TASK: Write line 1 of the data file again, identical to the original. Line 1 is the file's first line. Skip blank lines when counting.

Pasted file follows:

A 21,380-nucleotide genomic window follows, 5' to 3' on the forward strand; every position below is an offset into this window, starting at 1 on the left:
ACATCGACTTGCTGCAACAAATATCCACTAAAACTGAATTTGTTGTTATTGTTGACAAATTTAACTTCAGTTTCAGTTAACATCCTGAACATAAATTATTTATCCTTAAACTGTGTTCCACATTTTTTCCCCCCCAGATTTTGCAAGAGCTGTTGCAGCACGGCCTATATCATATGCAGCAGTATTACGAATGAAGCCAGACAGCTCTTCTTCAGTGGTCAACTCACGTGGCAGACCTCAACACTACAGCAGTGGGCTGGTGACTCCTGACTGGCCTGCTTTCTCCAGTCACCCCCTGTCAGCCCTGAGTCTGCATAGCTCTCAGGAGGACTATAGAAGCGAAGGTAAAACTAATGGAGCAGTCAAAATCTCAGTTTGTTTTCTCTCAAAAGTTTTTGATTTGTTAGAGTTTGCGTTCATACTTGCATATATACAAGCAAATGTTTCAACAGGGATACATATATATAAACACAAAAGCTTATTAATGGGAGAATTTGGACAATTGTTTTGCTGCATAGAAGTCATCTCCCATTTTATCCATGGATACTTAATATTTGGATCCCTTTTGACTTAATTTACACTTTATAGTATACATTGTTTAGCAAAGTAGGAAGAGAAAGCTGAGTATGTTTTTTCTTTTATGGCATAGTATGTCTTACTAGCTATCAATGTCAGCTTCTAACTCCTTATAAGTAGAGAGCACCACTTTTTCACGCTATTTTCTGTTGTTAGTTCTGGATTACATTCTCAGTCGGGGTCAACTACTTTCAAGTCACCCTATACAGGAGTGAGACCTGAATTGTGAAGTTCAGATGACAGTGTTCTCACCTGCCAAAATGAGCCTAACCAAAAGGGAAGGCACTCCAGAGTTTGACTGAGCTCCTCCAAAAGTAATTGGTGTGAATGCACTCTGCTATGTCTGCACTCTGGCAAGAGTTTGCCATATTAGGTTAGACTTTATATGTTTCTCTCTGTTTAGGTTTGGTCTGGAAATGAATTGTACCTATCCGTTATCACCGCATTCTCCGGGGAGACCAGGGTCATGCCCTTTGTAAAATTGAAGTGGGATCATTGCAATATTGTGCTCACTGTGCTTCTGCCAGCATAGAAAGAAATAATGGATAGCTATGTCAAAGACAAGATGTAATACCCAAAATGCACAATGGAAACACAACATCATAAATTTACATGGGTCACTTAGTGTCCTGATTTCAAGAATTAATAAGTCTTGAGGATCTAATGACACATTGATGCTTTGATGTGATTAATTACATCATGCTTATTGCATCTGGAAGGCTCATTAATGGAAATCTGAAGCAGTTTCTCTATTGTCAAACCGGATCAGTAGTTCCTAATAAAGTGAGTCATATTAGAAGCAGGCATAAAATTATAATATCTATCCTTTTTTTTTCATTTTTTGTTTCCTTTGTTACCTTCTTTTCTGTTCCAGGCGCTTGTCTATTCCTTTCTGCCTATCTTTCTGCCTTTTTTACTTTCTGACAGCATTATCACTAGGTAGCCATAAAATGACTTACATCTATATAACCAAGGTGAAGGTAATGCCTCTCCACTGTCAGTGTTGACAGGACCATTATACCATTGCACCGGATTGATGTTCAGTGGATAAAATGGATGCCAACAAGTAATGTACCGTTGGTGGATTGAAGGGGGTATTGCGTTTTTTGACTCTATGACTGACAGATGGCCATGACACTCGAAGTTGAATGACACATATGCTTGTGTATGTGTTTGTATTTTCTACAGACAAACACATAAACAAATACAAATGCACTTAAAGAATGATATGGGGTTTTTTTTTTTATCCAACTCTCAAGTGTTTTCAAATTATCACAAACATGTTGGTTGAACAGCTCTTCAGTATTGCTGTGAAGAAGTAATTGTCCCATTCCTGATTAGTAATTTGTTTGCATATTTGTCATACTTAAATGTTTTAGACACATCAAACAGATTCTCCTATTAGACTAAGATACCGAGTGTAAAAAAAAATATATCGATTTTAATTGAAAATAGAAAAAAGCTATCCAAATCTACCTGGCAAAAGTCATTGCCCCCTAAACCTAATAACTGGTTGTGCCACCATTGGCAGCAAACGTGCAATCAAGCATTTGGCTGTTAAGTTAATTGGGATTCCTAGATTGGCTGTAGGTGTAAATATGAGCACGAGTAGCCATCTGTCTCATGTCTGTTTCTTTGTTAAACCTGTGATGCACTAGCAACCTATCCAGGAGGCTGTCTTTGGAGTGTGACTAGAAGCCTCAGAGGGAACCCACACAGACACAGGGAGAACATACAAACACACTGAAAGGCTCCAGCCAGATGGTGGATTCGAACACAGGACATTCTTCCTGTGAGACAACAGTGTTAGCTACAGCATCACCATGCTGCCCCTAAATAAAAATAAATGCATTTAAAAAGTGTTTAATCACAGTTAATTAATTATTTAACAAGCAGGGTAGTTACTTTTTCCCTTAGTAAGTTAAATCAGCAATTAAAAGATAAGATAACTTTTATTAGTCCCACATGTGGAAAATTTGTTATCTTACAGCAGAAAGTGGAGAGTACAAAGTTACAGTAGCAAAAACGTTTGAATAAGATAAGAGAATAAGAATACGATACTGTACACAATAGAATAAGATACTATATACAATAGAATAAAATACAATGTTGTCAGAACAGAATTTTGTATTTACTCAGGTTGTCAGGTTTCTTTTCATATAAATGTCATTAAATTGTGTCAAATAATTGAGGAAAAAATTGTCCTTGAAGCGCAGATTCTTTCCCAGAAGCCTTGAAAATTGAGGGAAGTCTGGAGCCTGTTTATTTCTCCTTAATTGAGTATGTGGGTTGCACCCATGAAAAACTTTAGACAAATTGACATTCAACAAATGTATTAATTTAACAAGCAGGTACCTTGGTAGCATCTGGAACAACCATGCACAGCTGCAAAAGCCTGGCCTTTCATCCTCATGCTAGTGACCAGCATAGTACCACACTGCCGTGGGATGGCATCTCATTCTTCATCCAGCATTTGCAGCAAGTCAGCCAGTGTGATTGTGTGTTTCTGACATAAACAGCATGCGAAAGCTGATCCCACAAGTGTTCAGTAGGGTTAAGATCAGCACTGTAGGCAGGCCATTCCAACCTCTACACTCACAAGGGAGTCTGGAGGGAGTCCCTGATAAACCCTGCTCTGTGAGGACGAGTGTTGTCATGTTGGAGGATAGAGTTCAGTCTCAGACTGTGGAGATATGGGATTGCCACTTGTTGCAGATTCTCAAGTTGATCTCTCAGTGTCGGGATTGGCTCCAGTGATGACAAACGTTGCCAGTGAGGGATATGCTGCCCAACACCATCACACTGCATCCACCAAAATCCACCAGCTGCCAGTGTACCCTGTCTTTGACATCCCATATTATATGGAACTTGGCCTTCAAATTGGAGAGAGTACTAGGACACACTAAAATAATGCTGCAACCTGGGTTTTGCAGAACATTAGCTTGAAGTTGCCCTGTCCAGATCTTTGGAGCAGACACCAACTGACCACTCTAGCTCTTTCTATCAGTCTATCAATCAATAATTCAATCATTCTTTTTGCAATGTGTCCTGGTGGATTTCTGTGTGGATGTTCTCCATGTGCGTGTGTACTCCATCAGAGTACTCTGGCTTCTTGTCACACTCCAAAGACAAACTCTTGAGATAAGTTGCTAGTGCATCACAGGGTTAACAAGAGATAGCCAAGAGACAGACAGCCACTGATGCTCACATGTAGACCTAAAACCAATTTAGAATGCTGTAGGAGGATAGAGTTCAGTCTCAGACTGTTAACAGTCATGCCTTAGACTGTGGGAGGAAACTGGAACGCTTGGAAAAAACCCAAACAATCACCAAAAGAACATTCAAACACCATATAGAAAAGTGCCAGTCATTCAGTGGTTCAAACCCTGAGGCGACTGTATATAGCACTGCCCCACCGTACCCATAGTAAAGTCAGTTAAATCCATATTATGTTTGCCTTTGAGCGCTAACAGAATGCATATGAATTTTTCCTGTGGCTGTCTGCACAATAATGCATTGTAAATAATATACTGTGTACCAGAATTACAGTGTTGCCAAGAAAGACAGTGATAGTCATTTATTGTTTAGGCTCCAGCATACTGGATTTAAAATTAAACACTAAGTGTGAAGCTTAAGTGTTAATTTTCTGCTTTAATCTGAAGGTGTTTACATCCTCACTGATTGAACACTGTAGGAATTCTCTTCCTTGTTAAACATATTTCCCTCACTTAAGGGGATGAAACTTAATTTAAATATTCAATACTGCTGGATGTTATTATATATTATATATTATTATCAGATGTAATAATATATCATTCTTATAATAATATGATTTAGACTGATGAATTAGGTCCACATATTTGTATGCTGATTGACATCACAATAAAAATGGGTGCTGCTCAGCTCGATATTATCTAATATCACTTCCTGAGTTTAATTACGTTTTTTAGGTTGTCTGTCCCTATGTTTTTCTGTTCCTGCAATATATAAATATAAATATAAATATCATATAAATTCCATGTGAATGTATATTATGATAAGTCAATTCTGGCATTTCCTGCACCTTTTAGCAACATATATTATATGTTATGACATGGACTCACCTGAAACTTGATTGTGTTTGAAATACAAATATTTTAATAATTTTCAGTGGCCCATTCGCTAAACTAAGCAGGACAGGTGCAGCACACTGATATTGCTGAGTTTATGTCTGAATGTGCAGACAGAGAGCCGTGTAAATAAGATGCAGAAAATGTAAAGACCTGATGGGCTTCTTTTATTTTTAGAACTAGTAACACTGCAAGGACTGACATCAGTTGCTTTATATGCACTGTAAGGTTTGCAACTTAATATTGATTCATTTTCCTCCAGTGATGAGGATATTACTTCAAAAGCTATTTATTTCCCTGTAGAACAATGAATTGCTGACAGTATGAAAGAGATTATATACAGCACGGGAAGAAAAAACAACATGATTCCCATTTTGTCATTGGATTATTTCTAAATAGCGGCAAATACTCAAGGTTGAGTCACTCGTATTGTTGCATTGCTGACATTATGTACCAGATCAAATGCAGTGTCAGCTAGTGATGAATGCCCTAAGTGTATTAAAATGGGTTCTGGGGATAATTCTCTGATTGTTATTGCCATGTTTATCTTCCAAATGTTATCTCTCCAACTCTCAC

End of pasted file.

A 21,380-nucleotide genomic window follows, 5' to 3' on the forward strand; every position below is an offset into this window, starting at 1 on the left: